Myanmar's civilian leader Aung San Suu Kyi has washed her hands of the Rohingya crisis, a UN rights investigator said Tuesday ahead of a meeting between South Korea's President Moon Jae-in and the tarnished democracy icon.
Yanghee Lee, a university professor in Seoul who is the United Nations Special Rapporteur on human rights to Myanmar, said Suu Kyi was "terribly misguided and misinformed" about the abuses against the stateless Muslim minority in her country.
The Nobel laureate was under house arrest for years when Myanmar was a military dictatorship before her party won elections in 2015 by a landslide, in the first fully free vote for generations.
Hopes were high that she would usher in a new era of freedom, but more than 740,000 Rohingya have since been driven out of the Buddhist-majority country and into Bangladesh in a 2017 army crackdown.
The US in July banned Myanmar's army chief Min Aung Hlaing and other officers for their role in the campaign of "ethnic cleansing".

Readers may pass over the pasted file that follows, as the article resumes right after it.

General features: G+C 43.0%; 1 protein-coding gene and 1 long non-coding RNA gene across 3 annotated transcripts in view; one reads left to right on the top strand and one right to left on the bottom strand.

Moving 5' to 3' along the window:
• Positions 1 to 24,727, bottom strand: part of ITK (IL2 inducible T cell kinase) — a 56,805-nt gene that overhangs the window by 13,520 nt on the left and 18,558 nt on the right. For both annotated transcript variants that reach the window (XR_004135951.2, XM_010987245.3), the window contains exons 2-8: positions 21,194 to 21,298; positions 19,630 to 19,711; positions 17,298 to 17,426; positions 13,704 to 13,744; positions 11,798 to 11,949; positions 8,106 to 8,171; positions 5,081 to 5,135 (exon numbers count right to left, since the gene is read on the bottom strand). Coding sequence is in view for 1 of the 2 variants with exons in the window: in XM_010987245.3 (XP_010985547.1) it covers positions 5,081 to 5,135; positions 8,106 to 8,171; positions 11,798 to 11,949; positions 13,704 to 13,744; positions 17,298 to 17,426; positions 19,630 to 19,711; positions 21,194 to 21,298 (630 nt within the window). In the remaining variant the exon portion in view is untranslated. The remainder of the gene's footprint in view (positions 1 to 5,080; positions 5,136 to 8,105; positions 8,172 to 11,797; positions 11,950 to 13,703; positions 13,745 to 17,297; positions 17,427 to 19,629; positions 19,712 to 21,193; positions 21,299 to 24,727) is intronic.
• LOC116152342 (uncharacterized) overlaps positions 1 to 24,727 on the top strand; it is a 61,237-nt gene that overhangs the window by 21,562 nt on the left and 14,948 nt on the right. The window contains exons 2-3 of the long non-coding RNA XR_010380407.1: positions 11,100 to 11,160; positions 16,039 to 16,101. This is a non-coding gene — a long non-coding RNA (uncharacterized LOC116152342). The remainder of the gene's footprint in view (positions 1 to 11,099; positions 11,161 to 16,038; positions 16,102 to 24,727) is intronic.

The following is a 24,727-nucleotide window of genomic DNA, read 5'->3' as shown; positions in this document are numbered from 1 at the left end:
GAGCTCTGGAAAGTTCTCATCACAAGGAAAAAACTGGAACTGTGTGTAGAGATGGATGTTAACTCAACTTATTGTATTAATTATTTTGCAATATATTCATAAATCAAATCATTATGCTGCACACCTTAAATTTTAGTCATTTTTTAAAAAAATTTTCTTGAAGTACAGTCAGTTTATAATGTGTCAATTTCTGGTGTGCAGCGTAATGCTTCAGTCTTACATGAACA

Suu Kyi was spared from the sanctions but no longer deserved to be called a democracy activist, Lee told AFP.
"She should step up and really speak out for the treatment that the Rohingya had suffered for decades," she told AFP.
"It's time for her to speak out and use the word, call them the way they identify themselves as the Rohingya."
Myanmar calls the persecuted minority "Bengali", treating them as illegal interlopers from Bangladesh and refusing to grant them citizenship or basic rights.
Lee -- who has been banned from entering Myanmar over her criticism of its government -- was speaking as South Korea's Moon, a former democracy activist himself, was due to meet Suu Kyi later Tuesday as part of a tour of Southeast Asia.
South Korea is the sixth largest foreign investor in Myanmar, but Lee said that meant Seoul was "inadvertently contributing" to rights violations against Rohingya and urged Moon to be "principled" during the encounter.
"Our president enjoys a great history of being a human rights lawyer," said Lee.
"But I'm afraid he hasn't been really speaking out for human rights for people.
"I think it's a shame that we are joining the bandwagon of other countries that looks out for... their countries' economic interest before the suffering of the people," she said, describing the Rohingya crisis as the "worst case of ethnic genocide in the 21st century".